'Science' features advances in preterm birth
The Aug. 15 edition of the journal Science features a major article about the most important problem in obstetrics: preterm labor. The article, "Preterm labor: one syndrome, many causes," delivers a powerful message: preterm birth is not one condition, but many, and provides a framework for meeting this challenge.
"There are 15 million preterm babies born annually, and the condition affects 5 percent to 15 percent of all pregnancies, with the highest rates in North America and Africa. Prematurity is the leading cause of infant death up to age 1and the second-leading cause of childhood death before the age of 5," said Roberto Romero, M.D., D.Med.Sci., chief of the Perinatology Research Branch of the Eunice Kennedy Shriver National Institute of Child Health and Human Development located at Wayne State University and the Detroit Medical Center. "We have made progress by identifying the causes of premature labor, and now we propose that it is possible to reframe the problem and make it tractable."
A common belief is that preterm labor is merely labor that starts too soon. This perception derives from the fact that labor, whether term or preterm, has the same features – increased uterine contractility, opening of the cervix and rupture of the membranes. "However," Dr. Romero said, "the fundamental difference is that normal labor at term occurs when the uterus and placenta cannot continue to support the growth of the fetus within the womb. In contrast, preterm labor results from several disease states."
Dr. Romero considers premature labor a syndrome – a collection of syndromes and signs – caused by multiple disease processes. A typical example of these disease processes is a "silent" intra-amniotic infection. Bacteria normally present in the vagina sometimes ascend into the amniotic cavity, triggering inflammation that in turn initiates premature labor.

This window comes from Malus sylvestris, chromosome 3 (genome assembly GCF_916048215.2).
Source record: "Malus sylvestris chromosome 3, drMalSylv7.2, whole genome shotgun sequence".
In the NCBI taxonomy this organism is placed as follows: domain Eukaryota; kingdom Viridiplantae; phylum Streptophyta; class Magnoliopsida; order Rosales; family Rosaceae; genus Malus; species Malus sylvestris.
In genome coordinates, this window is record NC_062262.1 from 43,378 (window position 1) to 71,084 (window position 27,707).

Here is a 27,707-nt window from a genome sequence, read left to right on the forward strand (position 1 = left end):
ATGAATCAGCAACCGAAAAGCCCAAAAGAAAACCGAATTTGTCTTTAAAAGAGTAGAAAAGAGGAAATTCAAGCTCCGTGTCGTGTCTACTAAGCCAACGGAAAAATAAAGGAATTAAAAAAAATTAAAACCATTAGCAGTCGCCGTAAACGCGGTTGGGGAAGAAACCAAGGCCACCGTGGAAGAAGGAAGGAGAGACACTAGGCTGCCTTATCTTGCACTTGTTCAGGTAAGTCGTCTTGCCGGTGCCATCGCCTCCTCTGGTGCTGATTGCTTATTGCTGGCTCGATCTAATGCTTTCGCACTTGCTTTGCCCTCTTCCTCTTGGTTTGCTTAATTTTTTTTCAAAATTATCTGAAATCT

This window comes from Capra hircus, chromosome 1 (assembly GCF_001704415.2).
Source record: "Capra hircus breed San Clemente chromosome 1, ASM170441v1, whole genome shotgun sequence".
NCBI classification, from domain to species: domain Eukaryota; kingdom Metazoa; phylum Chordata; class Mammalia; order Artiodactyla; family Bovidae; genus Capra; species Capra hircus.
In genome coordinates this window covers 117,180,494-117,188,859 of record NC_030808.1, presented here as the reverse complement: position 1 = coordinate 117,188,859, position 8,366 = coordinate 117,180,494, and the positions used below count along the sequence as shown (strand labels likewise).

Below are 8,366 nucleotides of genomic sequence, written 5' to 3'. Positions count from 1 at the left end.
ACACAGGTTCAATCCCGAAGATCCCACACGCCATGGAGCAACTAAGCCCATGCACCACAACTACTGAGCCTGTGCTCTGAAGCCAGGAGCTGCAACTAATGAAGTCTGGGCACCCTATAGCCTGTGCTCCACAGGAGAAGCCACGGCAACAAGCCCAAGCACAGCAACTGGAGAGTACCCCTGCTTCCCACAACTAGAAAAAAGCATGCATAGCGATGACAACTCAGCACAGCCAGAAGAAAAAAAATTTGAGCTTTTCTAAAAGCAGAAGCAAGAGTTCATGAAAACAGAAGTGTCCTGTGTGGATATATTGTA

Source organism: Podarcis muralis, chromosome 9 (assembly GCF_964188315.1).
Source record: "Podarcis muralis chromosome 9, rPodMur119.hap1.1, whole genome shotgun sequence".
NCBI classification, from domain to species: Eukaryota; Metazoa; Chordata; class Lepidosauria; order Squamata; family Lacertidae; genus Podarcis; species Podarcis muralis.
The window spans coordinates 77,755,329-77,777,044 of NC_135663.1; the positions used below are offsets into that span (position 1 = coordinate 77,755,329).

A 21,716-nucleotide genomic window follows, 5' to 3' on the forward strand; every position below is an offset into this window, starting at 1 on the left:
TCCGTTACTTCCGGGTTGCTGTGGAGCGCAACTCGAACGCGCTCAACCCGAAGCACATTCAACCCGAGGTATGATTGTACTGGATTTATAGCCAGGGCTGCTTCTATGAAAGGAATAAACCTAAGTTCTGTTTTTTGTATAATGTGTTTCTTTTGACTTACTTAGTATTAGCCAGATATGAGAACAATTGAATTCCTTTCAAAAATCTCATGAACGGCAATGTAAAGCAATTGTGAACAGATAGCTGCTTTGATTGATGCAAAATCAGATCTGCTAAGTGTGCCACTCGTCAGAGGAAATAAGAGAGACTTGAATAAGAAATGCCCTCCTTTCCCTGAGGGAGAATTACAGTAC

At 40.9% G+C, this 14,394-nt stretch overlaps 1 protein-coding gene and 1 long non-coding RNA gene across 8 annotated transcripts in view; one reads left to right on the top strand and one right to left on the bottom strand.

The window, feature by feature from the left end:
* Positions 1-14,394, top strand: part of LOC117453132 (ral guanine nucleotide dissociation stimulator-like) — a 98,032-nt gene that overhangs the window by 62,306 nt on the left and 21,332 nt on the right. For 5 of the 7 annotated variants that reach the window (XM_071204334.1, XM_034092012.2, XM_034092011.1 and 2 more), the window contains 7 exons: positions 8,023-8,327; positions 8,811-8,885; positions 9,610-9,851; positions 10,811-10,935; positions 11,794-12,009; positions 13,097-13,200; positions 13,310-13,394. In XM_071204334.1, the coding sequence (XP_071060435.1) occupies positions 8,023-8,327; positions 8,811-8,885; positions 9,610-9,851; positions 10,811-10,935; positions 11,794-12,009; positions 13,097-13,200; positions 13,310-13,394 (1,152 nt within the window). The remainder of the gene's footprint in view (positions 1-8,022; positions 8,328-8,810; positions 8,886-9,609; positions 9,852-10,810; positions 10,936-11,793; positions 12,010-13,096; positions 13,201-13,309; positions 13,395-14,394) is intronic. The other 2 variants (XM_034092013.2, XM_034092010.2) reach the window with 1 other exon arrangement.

From an evolutionary perspective, Dr. Romero explained, the onset of premature labor in the context of infection can be considered to have survival value, because it allows the mother to expel infected tissue (the membranes and fluid) and maintain reproductive fitness for a future pregnancy. This unique mechanism of maternal host defense comes at a price: prematurity.
Physicians and scientists at the PRB are now asking why some women develop a "silent" infection that can cause preterm labor and rupture of membranes, and some do not.
Other patients do not have infection, but have other disease states. For example, some women present with vaginal bleeding and uterine contractions, and they have inadequate blood supply to the placenta. Studies at the PRB, WSU and DMC show that some patients with premature labor have very narrow spiral arteries, which fail to expand and do not provide sufficient blood supply to the placenta. Researchers are investigating biomarkers in maternal blood that can identify these patients.
Another fascinating discovery is that maternal anti-fetal rejection can explain some cases of premature labor. The fetus and placenta express both maternal and paternal antigens, and are therefore allografts (or transplants). The placenta has been considered the most successful transplant in nature. However, sometimes the mother rejects the paternal antigens expressed in the placenta, and this causes preterm labor. New research taking place at WSU, DMC and the PRB is focused on the identification of biomarkers responsible for maternal anti-fetal rejection.
Premature labor can also begin by a decline in progesterone action. Progesterone is essential for the maintenance of pregnancy and keeps the cervix closed until the onset of labor at term. A decline in progesterone action leads to a short cervix, which predisposes to premature labor. The administration of vaginal progesterone to patients with a short cervix can reduce the rate of preterm birth by 45 percent, as well as the rate of respiratory distress syndrome, the most common complication in premature babies. A policy of universal cervical screening is being implemented in Detroit, coupled with the administration of vaginal progesterone.
"Progress in the prevention of premature labor will require deciphering the mechanisms of disease, the identification of specific biomarkers and implementation of therapeutic interventions," Dr. Romero said. "The PRB, Wayne State University and the Detroit Medical Center have created a unique partnership to study the biome of pregnancy and how it is altered in premature labor. This promising initiative will support a new knowledge-based economy in Detroit."
Dr. Romero recognized the exceptional vision of WSU President M. Roy Wilson, the University's Board of Governors, WSU School of Medicine Dean Valerie M. Parisi, M.D., M.P.H., M.B.A.; the leadership of the DMC; and the city of Detroit for "making possible many of the discoveries described on the pages of Science, for much of this work has taken place in Detroit."